The knowledge of where these lines are is central to any trading strategy because this is what allows you to anticipate and time the price bounce and profit from it.
A great way to locate bounce trades is with the Bollinger band indicator. The Bollinger band traces out an upper and lower line, making the so called Bollinger band. The chart in Figure 1 demonstrates bounce trades from the Bollinger bands indicator.
Start with the setup of the Bollinger indicator. Examine the recent price behavior and adjust the indicator so that it fully encloses the price within the upper and lower band, making a clean price channel.
This will show where the recent upper and lower price limits are and where the price is reacting to resistance and support most strongly.
When the price is rallying it remains fixed within the middle to upper band, which is typical. Here the bounces are stopping the price from rising above the upper band. The center line is offering support.
There are two breaks early on in this rally but these don’t hold and the price breaks back above and remains in the upper part of the channel until it levels off.
The least risky strategy here is to trade long, to buy as the price bounces from the center line upwards and take profit when it reaches the upper band. In a strong bullish rally, it’s generally not worth the risk to trade the downside.
Bounce Trades at Pivot Lines
A pivot line bounce happens when the price is range bound within the daily trading range known as the pivot zone. The pivot zone is a series of support/resistance lines that are calculated from the previous day’s trading range. For more on how to find pivot lines please see this article.
When the price approaches a pivot we anticipate that the chance of a price bounce is slightly higher than the chance of a cross through.
It’s rare to see a clean bounce at a pivot area or from any support/resistance for that matter.
More often there is hesitation as the price approaches. When this happens the price slows and consolidates as it meets the pivot line. It may then test the line by crossing briefly before returning thus forming a bounce.
A glance at Figure 2 clarifies how this works in practice. This chart shows AUDUSD and its daily pivots here calculated with a pivot indicator using the Fibonacci formula. The central pivot line is in red and the outer pivot line is shown in purple – these are the key supports and resistances.
The price is range-bound. It is holding between the main pivot line which acts as a strong support and the upper pivot lines which are creating strong resistance to advancement to higher levels.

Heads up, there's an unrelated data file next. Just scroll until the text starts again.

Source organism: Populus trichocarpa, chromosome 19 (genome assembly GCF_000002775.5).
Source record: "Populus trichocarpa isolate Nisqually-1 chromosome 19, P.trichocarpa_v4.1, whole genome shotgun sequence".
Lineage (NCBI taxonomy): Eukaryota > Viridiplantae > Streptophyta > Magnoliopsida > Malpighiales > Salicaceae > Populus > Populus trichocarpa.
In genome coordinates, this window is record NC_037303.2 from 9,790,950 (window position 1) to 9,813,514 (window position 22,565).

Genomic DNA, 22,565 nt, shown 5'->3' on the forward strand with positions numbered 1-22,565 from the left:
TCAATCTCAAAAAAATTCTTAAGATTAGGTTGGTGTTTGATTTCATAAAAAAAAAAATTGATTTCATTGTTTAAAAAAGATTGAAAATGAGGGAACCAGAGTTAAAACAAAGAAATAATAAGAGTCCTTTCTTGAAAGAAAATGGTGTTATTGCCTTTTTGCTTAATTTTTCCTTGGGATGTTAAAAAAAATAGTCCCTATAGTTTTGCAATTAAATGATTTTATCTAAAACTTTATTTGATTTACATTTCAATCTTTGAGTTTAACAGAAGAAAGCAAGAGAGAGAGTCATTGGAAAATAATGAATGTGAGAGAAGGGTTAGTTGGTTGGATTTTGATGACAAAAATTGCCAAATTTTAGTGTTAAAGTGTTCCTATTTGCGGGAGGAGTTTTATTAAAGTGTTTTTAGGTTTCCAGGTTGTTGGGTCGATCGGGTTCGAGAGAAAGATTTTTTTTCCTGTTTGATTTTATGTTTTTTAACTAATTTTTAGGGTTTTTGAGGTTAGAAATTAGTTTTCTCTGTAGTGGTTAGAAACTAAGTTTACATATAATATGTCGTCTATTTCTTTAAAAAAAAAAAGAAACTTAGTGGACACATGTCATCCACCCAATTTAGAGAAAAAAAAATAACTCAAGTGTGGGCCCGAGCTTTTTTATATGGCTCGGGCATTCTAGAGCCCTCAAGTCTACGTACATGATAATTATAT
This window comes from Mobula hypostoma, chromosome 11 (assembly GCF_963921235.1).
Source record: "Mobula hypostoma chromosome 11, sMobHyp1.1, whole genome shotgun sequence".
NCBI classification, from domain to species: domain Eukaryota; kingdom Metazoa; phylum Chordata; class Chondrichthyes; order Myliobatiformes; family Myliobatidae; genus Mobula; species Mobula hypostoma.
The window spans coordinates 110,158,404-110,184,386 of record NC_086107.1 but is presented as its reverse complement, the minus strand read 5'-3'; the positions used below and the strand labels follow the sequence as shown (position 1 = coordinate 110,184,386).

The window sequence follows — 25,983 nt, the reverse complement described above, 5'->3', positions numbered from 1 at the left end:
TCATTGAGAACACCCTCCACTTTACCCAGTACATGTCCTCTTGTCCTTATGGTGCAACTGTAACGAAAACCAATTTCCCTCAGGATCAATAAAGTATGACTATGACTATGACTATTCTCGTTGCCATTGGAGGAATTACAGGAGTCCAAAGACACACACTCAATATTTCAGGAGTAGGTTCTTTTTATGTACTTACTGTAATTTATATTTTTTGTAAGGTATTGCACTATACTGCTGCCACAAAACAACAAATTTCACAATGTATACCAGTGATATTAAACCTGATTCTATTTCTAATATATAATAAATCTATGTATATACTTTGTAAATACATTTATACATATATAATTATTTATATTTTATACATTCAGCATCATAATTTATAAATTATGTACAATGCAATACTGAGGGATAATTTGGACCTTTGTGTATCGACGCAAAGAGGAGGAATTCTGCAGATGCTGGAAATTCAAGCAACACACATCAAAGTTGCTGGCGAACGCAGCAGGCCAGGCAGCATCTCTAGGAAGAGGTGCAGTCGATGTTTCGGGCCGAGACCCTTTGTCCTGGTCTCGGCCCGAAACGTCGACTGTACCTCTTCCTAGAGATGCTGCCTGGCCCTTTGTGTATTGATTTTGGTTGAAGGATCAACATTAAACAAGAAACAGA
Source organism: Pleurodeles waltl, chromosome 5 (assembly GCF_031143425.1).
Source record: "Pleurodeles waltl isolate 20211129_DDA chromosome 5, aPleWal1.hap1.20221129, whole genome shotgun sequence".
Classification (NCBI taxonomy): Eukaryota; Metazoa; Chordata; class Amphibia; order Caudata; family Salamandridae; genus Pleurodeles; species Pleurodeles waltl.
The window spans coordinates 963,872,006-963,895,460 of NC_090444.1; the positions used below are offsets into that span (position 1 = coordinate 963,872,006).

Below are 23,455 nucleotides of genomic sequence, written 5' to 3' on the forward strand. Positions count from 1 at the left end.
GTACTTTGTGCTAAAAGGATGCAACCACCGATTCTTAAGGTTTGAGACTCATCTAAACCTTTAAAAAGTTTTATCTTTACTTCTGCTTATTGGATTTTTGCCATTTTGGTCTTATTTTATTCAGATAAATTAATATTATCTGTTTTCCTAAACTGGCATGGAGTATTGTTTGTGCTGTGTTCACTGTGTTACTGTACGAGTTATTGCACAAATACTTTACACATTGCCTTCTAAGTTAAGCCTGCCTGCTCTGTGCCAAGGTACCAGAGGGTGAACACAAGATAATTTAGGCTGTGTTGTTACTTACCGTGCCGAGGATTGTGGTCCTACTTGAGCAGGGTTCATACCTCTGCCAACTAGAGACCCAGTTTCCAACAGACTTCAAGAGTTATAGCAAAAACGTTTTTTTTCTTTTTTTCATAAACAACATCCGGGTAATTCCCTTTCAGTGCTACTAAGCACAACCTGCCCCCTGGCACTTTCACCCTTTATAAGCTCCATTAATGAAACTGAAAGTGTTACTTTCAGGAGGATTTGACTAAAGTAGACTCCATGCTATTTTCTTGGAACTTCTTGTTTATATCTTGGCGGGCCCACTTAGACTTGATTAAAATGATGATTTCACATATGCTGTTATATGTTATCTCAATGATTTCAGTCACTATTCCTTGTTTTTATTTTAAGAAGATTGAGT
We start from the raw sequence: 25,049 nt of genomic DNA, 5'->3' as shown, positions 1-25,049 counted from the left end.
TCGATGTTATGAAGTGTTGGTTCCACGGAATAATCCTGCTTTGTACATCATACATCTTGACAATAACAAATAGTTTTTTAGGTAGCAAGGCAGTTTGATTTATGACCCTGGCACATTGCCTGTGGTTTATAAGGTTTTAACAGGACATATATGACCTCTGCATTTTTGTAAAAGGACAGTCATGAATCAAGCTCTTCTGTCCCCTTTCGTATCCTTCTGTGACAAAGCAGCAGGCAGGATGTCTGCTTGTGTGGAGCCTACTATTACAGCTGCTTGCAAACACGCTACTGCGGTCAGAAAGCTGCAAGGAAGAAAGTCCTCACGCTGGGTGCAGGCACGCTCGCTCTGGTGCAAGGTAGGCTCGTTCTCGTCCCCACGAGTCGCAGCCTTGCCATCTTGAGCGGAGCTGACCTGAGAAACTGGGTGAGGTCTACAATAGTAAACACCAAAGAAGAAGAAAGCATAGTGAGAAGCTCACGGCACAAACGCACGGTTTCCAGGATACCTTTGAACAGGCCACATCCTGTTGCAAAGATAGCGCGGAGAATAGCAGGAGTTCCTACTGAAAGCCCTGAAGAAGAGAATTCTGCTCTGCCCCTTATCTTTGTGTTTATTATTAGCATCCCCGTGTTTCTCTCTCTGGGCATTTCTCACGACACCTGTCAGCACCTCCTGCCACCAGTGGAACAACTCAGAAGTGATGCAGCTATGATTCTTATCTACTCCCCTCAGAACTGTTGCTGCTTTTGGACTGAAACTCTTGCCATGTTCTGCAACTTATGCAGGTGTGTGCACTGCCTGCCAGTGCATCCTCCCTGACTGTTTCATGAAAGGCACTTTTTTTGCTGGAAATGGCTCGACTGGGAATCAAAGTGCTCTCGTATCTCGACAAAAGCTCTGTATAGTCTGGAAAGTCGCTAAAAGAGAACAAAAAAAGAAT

Over time the price moves higher with a series of bounces marked in blue and a smaller number of breaks marked in purple.
How to trade a pivot bounce
To trade a pivot bounce, it is necessary to watch the market activity around the pivot line very carefully. For a bounce, look for hesitation and consolidation around the pivot that shows momentum is slowing. This reduces, but does not entirely eliminate, the chance of a breakout.
With a short sell, hold the position until the price meets the next lower support line at which time close with a buy back order. Place the stop loss above the resistance line at a level that represents the breakout line.
Figure 2 displays how a short-sell bounce trade would work. Set the breakout line about half way to the next upper pivot line – this will be the stop loss.
The long trade works the other way around. Place the buy order after confirmation of a bounce at a support line and hold the position open until the price meets the next pivot resistance. Put the stop loss below the support line. This should be at a level that indicates a bearish breakout has occurred rather than a bounce.
Trend Reversal Bounces
The most powerful and most profitable bounces come at a time when a trend is changing direction. If you time these trades accurately, you stand to make a great deal of money. These trades are also the most difficult to pull off successfully.
To execute a reversal bounce trade, wait for a suitably strong trend to near its end point. At the end point, the price will usually accelerate in the direction of the trend, stretching away from the moving average. It will become more volatile for a short time.
This indicates panic selling in a bear market as those holding long positions scramble to get out.
This is known as the point of capitulation. At this time “the market” is not acting rationally. All of the bad (or good in the case of a bull rally) news is already fully priced-in and there is nothing left to react to. This is the last gasp of a dying trend.
When this move takes place the price will pull significantly away from the moving average line. Figure 3 depicts this. The MACD lines in the lower chart show how oversold the market has become. The crossover, in this example, flags an extremely good time to buy the bounce.
In this scenario, waiting for a crossover of the 200-50 moving average lines, something that’s conventionally used to mark the changing direction of a trend, would have resulted in a much smaller profit, and possibly even a paper loss in the short term.